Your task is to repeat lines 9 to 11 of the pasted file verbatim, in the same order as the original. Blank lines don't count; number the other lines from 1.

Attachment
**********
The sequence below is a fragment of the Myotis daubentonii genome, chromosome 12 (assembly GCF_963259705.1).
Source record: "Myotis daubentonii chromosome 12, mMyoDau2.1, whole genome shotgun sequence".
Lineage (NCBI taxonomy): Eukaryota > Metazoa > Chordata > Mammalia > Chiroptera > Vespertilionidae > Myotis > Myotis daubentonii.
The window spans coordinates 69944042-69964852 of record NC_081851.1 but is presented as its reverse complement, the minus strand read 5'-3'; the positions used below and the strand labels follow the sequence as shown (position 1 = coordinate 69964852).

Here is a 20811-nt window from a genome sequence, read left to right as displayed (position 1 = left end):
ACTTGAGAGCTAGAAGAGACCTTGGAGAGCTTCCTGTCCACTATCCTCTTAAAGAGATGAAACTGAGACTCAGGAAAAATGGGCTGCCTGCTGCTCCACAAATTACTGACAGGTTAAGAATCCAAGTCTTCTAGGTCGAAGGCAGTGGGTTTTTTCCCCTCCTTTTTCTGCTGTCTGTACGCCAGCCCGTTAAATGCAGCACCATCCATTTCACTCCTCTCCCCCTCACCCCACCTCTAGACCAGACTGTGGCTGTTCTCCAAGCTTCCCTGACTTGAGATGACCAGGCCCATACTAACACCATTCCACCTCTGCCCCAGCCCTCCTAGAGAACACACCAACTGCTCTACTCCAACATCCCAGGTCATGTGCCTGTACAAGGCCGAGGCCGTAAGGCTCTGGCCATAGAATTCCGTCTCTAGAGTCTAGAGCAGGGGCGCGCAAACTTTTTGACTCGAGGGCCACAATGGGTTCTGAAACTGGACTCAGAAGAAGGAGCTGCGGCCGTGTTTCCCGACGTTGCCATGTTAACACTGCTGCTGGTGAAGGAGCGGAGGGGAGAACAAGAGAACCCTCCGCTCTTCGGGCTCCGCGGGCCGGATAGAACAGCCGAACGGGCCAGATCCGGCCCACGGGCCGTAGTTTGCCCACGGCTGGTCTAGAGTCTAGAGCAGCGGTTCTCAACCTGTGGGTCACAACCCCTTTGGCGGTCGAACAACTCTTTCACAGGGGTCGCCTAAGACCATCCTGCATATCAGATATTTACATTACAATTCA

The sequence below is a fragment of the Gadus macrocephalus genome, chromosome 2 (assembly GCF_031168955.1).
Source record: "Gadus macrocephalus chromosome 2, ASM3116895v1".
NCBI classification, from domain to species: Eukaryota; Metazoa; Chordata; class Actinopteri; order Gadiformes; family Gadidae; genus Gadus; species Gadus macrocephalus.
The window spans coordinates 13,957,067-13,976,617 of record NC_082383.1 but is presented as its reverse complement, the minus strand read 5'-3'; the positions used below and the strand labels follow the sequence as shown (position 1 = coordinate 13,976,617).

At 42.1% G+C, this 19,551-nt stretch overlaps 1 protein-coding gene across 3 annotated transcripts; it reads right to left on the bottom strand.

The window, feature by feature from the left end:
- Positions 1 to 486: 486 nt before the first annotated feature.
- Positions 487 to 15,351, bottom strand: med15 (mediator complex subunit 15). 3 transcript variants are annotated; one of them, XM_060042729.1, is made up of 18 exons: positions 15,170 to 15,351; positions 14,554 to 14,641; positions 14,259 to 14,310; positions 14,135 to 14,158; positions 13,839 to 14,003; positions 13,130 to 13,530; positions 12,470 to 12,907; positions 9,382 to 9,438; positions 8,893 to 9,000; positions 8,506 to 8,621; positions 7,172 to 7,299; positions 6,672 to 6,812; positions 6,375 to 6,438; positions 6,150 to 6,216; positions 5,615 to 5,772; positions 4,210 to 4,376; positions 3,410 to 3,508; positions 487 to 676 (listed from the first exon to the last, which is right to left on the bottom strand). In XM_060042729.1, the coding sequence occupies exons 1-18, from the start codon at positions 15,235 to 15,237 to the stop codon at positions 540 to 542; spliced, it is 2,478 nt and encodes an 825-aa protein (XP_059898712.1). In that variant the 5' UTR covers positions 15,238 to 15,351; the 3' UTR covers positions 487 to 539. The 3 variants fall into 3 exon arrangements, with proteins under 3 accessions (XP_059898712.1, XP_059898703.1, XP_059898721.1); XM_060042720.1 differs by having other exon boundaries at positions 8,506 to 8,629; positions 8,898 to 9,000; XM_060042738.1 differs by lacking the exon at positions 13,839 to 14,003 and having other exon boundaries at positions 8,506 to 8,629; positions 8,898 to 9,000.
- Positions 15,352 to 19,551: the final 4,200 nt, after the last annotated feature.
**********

NCBI classification, from domain to species: Eukaryota; Metazoa; Chordata; class Actinopteri; order Gadiformes; family Gadidae; genus Gadus; species Gadus macrocephalus.
The window spans coordinates 13,957,067-13,976,617 of record NC_082383.1 but is presented as its reverse complement, the minus strand read 5'-3'; the positions used below and the strand labels follow the sequence as shown (position 1 = coordinate 13,976,617).

At 42.1% G+C, this 19,551-nt stretch overlaps 1 protein-coding gene across 3 annotated transcripts; it reads right to left on the bottom strand.